Planning for the unplanned

Mikhael Kates

Schedules are hard.

Really hard.

The dictionary defines a schedule as "a series of things to be done or of events to occur at or during a particular time or period."

In my experience, a schedule is a list of items that you expect to do, but then everything goes haywire and you end up doing things that you either weren't expecting to do, hadn't planned on, or simply forgot.

Schedules are hard!

Missing plans, cancelling plans, forgetting that you were supposed to be the clown at your niece's 8th birthday party, and then remembering 6 months later.
It strains relationships.
It causes people to lose trust.
It could be why the last time you visited your sister, your niece kicked you in the shins.

I've been there, and those kicks hurt! Fortunately, this is shortly after the new year, and with new years come new resolutions! So throw away that plan to "eat heathier" or "exercise more" that you aren't going to keep, and resolve to plan smarter! Let's start with the basics:

Start with a plan(ner)

The obvious first step is to set up a planner. If you don't already have one, a planner can help you keep in mind what's happening when, but a more likely issue is that you don't remember to write it down. Remembering to write things down can be hard, especially if you're already having a hard time remembering what you're supposed to write down to be remembering.

What can we do about that?

Well, there are any number of handy scheduling apps, calendar apps, and the like. With everyone having a portable planner anyways, it's easy to remember that when you set up that meeting over text, you can switch over to your calendar and set up a timeframe.

What about in-person plans?

These are a bit harder to remember, what with adorable little 7-year-old nieces running around and having tea parties. I've played around with methods and found that the easiest way to remember is to have your calendar on your home screen so that when you open your phone again, you're reminded to make a plan for whatever it was was scheduled. Repeat until second nature.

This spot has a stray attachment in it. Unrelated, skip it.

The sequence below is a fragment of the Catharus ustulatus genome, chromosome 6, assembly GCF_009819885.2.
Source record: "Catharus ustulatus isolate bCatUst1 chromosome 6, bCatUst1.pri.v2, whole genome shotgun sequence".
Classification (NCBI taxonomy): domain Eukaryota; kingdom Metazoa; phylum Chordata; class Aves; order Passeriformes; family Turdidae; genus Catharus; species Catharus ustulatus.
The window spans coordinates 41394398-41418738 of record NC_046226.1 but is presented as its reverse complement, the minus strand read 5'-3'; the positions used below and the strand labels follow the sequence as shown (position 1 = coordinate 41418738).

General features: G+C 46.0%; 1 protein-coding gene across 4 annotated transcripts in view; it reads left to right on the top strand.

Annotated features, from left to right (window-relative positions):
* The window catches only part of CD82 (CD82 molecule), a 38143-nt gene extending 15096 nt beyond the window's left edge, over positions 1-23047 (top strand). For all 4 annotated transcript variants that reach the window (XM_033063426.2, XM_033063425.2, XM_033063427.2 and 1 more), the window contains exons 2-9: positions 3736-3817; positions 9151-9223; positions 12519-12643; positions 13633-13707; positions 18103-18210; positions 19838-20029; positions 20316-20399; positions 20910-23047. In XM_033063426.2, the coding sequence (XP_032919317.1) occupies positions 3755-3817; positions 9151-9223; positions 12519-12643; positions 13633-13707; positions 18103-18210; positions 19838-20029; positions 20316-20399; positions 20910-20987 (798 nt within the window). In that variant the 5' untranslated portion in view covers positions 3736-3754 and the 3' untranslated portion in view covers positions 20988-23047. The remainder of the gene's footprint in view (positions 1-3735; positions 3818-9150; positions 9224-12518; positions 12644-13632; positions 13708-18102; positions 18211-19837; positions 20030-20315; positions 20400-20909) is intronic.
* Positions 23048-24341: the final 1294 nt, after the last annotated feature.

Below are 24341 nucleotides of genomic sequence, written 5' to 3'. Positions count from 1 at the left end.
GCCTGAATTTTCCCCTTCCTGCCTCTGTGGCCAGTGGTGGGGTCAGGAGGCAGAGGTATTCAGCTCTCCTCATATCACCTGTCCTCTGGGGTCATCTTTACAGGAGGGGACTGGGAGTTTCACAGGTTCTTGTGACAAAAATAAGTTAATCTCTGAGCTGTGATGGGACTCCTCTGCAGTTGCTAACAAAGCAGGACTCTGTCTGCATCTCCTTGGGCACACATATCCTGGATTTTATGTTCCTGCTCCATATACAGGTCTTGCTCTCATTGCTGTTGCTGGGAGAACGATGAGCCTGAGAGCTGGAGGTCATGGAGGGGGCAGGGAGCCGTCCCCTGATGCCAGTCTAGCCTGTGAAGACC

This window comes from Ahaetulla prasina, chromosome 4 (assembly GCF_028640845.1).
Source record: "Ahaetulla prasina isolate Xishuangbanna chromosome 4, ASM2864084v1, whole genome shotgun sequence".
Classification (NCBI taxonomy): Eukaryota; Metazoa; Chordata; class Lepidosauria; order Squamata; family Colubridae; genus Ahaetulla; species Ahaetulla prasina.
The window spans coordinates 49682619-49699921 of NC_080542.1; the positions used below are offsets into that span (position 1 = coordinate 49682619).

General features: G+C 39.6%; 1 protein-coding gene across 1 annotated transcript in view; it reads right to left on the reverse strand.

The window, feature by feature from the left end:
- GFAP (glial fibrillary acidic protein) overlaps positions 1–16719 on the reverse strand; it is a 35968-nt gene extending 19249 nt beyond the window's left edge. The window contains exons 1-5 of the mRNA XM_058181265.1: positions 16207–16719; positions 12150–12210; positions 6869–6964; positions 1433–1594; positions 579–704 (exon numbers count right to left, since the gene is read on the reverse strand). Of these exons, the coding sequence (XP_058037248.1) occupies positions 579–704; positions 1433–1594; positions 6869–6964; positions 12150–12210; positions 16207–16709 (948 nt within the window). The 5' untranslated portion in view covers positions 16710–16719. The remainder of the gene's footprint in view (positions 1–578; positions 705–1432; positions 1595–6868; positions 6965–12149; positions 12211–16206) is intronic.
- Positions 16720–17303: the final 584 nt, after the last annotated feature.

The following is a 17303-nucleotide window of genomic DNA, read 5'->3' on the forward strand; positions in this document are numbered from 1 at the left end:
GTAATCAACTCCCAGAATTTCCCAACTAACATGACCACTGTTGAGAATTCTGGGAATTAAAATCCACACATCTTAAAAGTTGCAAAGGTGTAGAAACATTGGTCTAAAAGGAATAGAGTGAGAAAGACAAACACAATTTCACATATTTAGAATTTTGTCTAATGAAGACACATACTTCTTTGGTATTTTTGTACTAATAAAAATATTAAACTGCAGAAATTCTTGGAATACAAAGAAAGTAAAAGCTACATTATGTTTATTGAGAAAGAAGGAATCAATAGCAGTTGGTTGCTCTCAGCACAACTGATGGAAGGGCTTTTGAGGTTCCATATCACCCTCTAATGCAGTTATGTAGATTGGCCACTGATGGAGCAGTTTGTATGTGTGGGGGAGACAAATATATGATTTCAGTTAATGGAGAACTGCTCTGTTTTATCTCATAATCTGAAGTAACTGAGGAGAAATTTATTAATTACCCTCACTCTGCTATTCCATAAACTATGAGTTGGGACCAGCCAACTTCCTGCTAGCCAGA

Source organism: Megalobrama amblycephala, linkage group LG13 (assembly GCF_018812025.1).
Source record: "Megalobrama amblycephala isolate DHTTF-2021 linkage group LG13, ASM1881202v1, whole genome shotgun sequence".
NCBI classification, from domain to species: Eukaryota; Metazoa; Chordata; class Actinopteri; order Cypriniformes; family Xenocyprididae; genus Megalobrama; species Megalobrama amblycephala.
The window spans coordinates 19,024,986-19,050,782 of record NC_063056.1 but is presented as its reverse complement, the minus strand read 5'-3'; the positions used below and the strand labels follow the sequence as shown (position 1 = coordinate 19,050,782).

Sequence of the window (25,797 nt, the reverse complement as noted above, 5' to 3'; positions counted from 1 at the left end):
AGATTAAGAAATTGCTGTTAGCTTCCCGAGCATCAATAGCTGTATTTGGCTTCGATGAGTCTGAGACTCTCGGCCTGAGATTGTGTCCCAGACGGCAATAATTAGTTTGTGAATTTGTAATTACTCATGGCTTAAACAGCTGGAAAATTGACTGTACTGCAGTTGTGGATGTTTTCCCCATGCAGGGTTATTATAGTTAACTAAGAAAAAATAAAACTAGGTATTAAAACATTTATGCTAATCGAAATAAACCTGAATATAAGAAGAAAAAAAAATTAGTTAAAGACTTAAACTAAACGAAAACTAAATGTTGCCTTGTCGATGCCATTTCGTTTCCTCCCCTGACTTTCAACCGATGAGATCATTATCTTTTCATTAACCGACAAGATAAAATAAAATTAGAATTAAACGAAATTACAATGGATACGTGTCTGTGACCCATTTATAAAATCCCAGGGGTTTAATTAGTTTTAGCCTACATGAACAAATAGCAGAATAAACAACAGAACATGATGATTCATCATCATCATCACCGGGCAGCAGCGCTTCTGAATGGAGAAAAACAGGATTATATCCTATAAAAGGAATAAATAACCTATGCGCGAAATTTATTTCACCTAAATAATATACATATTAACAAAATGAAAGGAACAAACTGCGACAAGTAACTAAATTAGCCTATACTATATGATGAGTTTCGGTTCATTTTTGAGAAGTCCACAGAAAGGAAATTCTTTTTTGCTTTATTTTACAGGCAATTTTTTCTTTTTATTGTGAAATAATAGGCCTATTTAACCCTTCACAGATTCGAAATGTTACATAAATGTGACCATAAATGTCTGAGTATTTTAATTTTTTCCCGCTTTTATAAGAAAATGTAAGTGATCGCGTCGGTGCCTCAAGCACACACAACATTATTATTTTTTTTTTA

Buffer your plans with plans

This is easier to grasp than to follow, and it has to do with planning an amount of time around your planned time. I've found that 30 minutes before and after a planned item is ideal. 1 hour meeting? plan for 2 hours. 30 minute lunch? plan for 90 minutes. The extra 60 minutes isn't a hard and fast rule, you can adjust to your liking or expectations. This isn't to extend your plans, but to make them more malleable. It's far easier to spend 90 minutes in a 60 minute meeting if you've already expected it to be 90 minutes. This will keep you from over extending your days and finding yourself unable to complete everything.

Make time for y

This one is imperative and almost requires a separate article on it's own. It's of vital importance that you take some time out of every day to relax, unwind, and focus on things that make you happy. It can be early, with a small nap; It can be late, with a nice show; It can be sprinkled throughout the day, in the in-between time that you have from your buffers. Remembering that the reason you make these plans is because people like you and want to spend time around you, so it helps that you like you too.

As I wrap up, and get ready to head off to my niece's 9th birthday party in a clown outfit, I'd like to touch on a cancelling and rescheduling:

Rescheduling - Sometimes all of this planning amounts to having to push things back. It's no big failure to communicate that you need to pick a better day. The sooner you mention it, the easier it'll be to take.

Cancelling - It happens. Sometimes something comes up and you can't reschedule a plan. A birthday party comes to mind, but maybe you need to spend time with a friend who's grieving, or maybe work was just too much. It's better for yourself to admit when you're over extended.

These two things are unfortunate, but so necessary to keeping your schedule, and mind, stable.